An interview with Ronald Taylor, Head of Diversity and Inclusion, Mizuho Americas
What does your career journey look like?
My career journey has been anything but linear. I actually started off working with children in Residential Treatment Facilities (RTF) and truly enjoyed the work, although at times it was emotionally draining. I felt I was making a real impact in the lives of the 10-14-year-old boys I worked with.
They’d been removed from their homes because of challenges either they or their parents were having. I often served as one of the few male role models for many of them. I still describe this work as the most challenging I’ve ever done.
Unfortunately, it did not pay very well and I decided to go back to school later in life to get an undergrad in Business Management with a focus on accounting. Why accounting? At the time, Big 6 public accounting paid well (relatively) and while I didn’t have a complete understanding of what I was getting into, I went for it anyway.
I was fortunate to land an internship with KPMG in their Boston office and upon completion was offered a position on the Audit team. I declined, as the next year I was moving to New York and getting married. To my surprise KPMG amended the offer to include New York and my professional career started. While doing financial service audit, I was very involved in KPMG’s diversity and inclusion initiatives. After receiving my CPA and making manager I went to the partners and informed them I was going to leave accounting to pursue diversity & inclusion work full-time.
Again to my surprise, about two weeks later there was an offer to join the newly created Workplace Solutions team where I focused on diversity, work-life and community. I knew then that diversity and inclusion would be my life work. Following KPMG I worked for several firms: EisnerAmper, Deutsche Bank, The Federal Reserve Bank of New York, and my current position as Head of Diversity & Inclusion for Mizuho Americas.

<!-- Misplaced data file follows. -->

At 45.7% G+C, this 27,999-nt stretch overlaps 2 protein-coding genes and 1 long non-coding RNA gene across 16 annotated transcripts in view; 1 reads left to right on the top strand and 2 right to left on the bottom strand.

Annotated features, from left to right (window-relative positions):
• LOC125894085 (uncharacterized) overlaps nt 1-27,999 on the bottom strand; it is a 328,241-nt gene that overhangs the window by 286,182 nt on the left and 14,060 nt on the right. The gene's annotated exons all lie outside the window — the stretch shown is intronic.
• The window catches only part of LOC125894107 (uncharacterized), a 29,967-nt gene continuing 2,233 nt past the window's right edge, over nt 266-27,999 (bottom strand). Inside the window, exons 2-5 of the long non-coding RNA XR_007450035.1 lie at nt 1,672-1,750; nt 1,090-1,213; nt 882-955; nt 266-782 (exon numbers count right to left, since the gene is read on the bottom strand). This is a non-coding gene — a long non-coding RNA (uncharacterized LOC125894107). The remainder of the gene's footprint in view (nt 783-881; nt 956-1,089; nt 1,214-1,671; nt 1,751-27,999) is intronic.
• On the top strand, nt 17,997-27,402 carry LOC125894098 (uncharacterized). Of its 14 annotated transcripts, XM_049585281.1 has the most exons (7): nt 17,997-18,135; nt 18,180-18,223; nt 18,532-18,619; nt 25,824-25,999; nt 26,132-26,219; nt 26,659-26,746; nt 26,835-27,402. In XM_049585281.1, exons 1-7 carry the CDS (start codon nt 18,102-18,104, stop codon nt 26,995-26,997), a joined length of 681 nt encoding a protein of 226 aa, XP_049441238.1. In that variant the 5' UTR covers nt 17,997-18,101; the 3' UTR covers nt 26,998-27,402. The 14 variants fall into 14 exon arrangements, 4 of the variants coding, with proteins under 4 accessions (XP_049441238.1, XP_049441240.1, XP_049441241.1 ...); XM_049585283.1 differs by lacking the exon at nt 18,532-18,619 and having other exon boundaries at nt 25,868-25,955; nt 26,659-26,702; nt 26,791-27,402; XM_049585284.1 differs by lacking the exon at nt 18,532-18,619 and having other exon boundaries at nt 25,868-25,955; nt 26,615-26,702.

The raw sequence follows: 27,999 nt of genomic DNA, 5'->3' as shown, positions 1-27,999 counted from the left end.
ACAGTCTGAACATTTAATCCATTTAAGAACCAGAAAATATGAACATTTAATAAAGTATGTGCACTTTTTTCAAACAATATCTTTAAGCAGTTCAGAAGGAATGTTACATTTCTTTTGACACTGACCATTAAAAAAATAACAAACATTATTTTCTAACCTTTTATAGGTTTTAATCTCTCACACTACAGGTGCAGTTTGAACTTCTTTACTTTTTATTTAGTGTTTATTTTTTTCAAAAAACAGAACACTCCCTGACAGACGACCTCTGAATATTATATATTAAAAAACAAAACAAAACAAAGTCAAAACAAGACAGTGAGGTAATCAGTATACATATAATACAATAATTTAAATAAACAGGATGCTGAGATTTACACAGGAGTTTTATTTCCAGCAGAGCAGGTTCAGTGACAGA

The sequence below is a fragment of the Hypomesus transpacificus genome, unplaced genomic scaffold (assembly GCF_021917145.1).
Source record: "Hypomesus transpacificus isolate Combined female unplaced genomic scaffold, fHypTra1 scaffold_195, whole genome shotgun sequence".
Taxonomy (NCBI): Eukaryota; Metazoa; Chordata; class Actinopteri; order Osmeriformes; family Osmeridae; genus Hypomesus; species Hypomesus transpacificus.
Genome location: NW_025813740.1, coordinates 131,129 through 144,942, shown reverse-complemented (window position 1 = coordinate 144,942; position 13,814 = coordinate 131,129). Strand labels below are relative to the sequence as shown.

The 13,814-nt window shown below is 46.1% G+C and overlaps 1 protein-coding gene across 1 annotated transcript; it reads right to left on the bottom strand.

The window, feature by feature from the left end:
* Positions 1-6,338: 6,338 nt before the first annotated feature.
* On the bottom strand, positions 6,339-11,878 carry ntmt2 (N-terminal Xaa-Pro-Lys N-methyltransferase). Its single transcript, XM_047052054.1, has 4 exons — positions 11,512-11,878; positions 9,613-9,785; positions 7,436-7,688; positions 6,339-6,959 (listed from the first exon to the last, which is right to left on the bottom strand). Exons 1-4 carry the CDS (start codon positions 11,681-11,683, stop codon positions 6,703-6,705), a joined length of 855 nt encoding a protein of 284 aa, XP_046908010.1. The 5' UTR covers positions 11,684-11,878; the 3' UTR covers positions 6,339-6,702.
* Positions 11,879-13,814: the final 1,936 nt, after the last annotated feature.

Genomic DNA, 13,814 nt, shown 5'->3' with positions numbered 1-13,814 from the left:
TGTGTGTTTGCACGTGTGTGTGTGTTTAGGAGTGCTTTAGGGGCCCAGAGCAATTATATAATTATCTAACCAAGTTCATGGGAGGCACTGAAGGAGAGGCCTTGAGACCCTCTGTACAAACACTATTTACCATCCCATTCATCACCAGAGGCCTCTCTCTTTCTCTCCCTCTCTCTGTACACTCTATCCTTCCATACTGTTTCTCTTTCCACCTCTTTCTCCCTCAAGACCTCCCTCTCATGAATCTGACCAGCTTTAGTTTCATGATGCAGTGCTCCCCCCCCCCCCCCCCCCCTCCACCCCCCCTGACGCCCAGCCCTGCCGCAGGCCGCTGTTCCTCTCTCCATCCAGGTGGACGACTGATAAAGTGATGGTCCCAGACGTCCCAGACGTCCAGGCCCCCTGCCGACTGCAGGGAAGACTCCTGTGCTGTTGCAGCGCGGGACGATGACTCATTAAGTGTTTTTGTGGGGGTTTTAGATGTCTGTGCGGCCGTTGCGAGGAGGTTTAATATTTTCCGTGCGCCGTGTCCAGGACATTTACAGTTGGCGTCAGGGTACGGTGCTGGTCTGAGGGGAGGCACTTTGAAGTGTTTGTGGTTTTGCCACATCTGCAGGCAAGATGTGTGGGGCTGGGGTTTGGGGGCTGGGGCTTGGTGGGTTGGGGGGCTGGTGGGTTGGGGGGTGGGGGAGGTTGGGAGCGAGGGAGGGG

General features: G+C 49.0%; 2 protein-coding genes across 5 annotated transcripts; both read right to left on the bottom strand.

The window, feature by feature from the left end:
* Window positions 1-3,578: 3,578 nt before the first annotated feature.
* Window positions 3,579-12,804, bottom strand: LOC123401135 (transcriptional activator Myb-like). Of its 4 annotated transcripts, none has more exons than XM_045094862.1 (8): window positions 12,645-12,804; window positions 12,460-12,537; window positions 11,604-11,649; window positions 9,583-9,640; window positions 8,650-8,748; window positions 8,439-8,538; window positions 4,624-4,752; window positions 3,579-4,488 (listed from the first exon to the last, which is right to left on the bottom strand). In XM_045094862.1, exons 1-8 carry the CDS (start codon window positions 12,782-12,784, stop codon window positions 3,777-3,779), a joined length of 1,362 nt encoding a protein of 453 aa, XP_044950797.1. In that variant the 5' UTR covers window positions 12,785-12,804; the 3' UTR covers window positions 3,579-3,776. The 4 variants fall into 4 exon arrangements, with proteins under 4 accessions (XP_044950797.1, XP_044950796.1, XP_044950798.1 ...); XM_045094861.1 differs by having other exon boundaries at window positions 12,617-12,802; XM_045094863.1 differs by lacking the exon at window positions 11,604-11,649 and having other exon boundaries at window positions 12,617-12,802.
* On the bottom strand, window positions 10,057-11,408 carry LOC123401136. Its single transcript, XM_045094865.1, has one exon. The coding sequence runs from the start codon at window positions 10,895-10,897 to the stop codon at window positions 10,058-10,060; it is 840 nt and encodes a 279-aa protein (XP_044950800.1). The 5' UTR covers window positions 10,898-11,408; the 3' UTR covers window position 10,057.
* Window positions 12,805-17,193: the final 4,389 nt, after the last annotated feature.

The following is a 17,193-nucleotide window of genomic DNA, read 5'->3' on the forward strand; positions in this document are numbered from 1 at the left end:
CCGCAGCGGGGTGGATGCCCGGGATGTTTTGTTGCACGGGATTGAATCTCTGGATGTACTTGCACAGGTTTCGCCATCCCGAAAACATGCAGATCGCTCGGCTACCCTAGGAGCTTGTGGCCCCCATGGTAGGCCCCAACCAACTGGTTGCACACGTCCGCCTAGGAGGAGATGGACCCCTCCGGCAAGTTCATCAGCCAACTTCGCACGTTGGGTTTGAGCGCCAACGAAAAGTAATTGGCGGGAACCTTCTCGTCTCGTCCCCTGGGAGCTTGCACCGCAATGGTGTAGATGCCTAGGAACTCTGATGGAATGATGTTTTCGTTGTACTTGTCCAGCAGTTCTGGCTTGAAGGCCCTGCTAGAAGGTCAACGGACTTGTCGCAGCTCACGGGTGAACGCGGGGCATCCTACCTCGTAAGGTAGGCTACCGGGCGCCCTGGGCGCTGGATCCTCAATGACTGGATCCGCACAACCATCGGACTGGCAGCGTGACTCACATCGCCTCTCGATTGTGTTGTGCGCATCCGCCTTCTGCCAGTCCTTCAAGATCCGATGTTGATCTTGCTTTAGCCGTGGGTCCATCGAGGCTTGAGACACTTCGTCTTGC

What are the skills that have led you to be such an expert and renowned voice in the D&I world?
There is no real “command and control” with D&I. Many of the skills I incorporate into my work center around influence, patience, and helping leaders and employees see a vision for a more robust, engaged, and profitable organization by ensuring D&I is at the center of everything they do. I also spend time cultivating and leveraging a robust network of other D&I practitioners. I’m a LinkedIn groupie and find many valuable articles and insights to help inform Mizuho’s D&I initiatives.
What do you think are the main challenges faced by D&I professionals at the moment?
Prior to the horrific and tragic events of 2020, I think the challenges were greater. Right now I feel there is a window of empathy and opportunity to make significant strides in moving D&I forward. I feel that many who were unmoved regarding issues of racial injustice are engaging. A lot of organizations, including Mizuho, have established diversity dialogues and listening sessions acknowledging the need for employees to truly let their voices be heard and fulfilling the desire of many who want to hear it. I have seen leaders doubling down on their diversity commitment by becoming more actively engaged in the efforts.
How does the Mizuho D&I strategy differ between regions?
I really enjoy the D&I conversations relating to D&I across the regions. In Tokyo, where Mizuho’s head office is, they’ve established a Diversity Committee to address challenges in Japan which are specific to the region. I coordinate with the Committee to hear about challenges and opportunities, as well as share on focus areas in the Americas. EMEA is another region I’m able to collaborate with, helping them to launch different initiatives, i.e – a Reverse Mentoring Initiative, where the senior employee is mentored by a younger one to bring new perspectives. I’ve also had the opportunity to participate on a global panel in support of Diversity Month.
How does Mizuho measure progress and success relating to D&I?
It is important to analyze metrics as they relate to gender and ethnic representation however it is equally important to ensure a culture of inclusivity and engagement. Many companies focus on the numbers without putting equal efforts into managing the culture. Mizuho is intentional in making sure the diversity work isn’t just a numbers game and spends a good deal of time addressing the culture and sense of belonging of all its employees.
Who is the Ronald ‘outside of work’? What are your own interests and what other roles and positions do you hold?
Golf, golf, and more golf. I only play on days that end in the letter “Y”. My wife got me lessons 16 years ago and I’m sure she’s regretted it ever since. I’ve recently joined the Board of Advisors for Genesys Works NYC, an organization that provides high school age young professionals with internships with financial service firms. I also serve on the Bronx Community College Business and Technology Board of Advisors. My family loves to travel. Our last trip before the pandemic was an incredible cruise to Alaska. We’re looking forward to being able to travel again soon.